New England-Style Lobster Bake

There are certain combinations of food that go together perfectly, and such is the case with lobster bakes (also known as clambakes) in New England.  Lobster, clams, corn, potatoes are traditionally steamed over several hours in a fire pit dug in the beach.  For the home cook, preparation can be significantly simplified.  You need a big pot with a tight-fitting lid, filled with an inch or so of water, and a steamer tray or wire rack to pile on the lobsters and clams.  For one person, figure about a 1 1/4 to 1 1/2 pound lobster (live lobsters currently about $9/lb at Ranch 99 in California.)  With the accompaniments, that should be more than enough.  You can also add in some sausage like chorizo, andouille or linguica, but that is not necessary, given the glorious flavor of the lobster.

Some people might be squeamish about putting a live lobster into the steamer to cook, and that is an individual decision.  From a taste perspective, steaming is much preferable to boiling, where the lobster comes out a bit watery and the flavor is diluted.  For a brilliant take on lobster cooking ethics and many other lobster-related issues, read David Foster Wallace’s incredible essay, “Consider the Lobster.”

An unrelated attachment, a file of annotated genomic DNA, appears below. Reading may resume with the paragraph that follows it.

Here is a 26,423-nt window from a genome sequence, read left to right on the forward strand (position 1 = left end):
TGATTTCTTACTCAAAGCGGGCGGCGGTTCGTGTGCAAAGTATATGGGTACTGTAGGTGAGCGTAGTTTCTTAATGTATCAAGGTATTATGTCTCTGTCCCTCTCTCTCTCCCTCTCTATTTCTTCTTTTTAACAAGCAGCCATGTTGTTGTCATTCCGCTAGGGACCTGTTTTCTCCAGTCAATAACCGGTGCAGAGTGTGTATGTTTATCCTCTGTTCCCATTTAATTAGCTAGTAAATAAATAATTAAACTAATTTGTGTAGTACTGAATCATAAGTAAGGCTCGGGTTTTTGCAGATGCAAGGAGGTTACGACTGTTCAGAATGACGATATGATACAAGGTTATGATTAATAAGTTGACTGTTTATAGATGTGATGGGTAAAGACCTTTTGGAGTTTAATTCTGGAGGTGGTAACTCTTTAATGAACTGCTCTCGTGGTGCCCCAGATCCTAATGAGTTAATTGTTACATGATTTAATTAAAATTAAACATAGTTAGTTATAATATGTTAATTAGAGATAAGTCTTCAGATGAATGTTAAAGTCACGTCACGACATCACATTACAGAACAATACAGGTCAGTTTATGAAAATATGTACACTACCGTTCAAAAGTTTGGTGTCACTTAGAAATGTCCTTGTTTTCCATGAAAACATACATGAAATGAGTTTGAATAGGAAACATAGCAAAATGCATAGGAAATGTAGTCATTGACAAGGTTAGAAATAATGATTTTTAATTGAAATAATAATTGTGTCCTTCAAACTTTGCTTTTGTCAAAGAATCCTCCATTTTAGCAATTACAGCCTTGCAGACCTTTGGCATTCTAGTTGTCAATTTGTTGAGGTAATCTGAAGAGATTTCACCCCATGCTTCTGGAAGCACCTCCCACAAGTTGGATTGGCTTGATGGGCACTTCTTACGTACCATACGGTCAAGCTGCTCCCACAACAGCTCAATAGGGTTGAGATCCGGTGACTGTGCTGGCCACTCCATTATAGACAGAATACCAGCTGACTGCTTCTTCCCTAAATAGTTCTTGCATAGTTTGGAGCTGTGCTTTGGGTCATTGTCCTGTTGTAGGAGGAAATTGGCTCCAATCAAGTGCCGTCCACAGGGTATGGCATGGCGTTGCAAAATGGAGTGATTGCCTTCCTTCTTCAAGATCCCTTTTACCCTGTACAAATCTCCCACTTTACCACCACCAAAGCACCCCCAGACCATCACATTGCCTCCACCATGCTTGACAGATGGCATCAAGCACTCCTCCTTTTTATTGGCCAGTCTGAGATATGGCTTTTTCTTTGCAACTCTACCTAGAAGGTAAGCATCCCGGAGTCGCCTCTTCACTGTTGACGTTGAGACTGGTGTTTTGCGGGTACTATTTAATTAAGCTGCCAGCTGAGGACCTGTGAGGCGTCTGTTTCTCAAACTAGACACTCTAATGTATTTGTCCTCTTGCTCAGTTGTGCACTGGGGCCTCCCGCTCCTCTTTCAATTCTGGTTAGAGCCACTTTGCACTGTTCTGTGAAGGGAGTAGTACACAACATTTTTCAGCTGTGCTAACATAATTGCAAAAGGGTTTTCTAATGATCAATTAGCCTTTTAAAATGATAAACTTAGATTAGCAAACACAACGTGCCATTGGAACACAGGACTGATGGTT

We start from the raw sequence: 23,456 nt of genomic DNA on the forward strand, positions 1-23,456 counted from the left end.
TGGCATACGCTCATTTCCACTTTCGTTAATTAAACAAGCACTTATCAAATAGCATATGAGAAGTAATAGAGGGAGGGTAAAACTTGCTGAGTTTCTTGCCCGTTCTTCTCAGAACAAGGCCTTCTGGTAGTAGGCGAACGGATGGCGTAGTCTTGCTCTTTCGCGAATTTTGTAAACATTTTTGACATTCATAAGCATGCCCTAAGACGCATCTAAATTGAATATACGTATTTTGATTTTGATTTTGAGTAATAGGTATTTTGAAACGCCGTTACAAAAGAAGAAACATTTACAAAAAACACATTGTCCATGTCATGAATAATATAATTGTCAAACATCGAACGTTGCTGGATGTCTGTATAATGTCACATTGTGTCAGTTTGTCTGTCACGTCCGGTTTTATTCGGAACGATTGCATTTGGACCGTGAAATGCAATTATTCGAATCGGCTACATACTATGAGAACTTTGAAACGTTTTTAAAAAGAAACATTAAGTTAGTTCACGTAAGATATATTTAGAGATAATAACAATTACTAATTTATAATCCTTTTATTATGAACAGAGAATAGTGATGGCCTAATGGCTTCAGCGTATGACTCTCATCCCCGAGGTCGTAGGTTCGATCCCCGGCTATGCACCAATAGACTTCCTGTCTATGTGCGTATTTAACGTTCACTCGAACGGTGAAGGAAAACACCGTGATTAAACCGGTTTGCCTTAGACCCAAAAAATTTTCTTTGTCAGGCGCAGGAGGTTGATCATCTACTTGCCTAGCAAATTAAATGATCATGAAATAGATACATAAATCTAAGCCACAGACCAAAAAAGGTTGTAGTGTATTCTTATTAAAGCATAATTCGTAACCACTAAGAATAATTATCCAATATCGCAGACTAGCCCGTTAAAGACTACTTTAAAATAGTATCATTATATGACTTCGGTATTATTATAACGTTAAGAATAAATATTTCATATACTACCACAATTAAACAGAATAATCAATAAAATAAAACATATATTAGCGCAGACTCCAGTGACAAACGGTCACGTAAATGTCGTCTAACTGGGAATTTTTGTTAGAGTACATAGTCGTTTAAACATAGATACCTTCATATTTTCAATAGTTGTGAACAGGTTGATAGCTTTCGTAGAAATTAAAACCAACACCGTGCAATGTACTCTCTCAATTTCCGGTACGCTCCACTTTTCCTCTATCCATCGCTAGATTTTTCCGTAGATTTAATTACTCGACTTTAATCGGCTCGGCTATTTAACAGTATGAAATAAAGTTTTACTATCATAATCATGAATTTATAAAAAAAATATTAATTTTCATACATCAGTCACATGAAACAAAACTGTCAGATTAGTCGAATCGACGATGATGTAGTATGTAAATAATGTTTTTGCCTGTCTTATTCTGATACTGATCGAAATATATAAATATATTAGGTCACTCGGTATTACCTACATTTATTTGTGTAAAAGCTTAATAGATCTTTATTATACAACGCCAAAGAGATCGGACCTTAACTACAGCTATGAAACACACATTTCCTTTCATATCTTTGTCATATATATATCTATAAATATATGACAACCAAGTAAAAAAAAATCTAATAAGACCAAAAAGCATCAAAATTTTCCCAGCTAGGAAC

Jasper White is a Boston-based chef famous for seafood served at his Summer Shack restaurants.  His cookbook suggests the following cooking times for male lobsters.  1 1/4 lb 12 minutes.  1 1/2 lb 14 minutes.  1 3/4 lb 16 minutes.  Female lobsters in the summer months that carry roe that must be steamed for an additional two minutes at the same weight.  Since it might be hard to tell the difference between male and female lobsters, I just go with the longer cooking times.

A couple of suggestions for eating.  Lobster pliers or a big cleaver are essential tools to crack open the shells.  A bib or napkin will protect your clothes from the inevitable flying bits of lobster from the lobster cracking process.  A big bowl in the middle of the table can be used to collect all of the spent shells.  Don’t forget the meat in the small walking legs – they are like little lobster popsicles.  The soft green digestive gland (tomalley) and eggs (roe) inside the body cavity can be eaten too, although their flavor is not for everyone.

Drawn butter is the traditional dipping sauce for lobster.  It is made by melting butter over low heat, swirling constantly to try to prevent the flavorful milk solids from separating, which is easier said than done.  Add a little bit of salt and that’s it.

Small red or white new potatoes will usually take longer to cook than the lobster, so they can be boiled separately, for about 20-30 minutes until done.  The corn can be cooked in the microwave or boiled with the potatoes.  A tomato salad with shallots, lemon, olive oil, and capers and some steamed broccoli are great, simple side dishes.  The lobster is the star!

Amazon link to Jasper White’s Summer Shack cookbook here.

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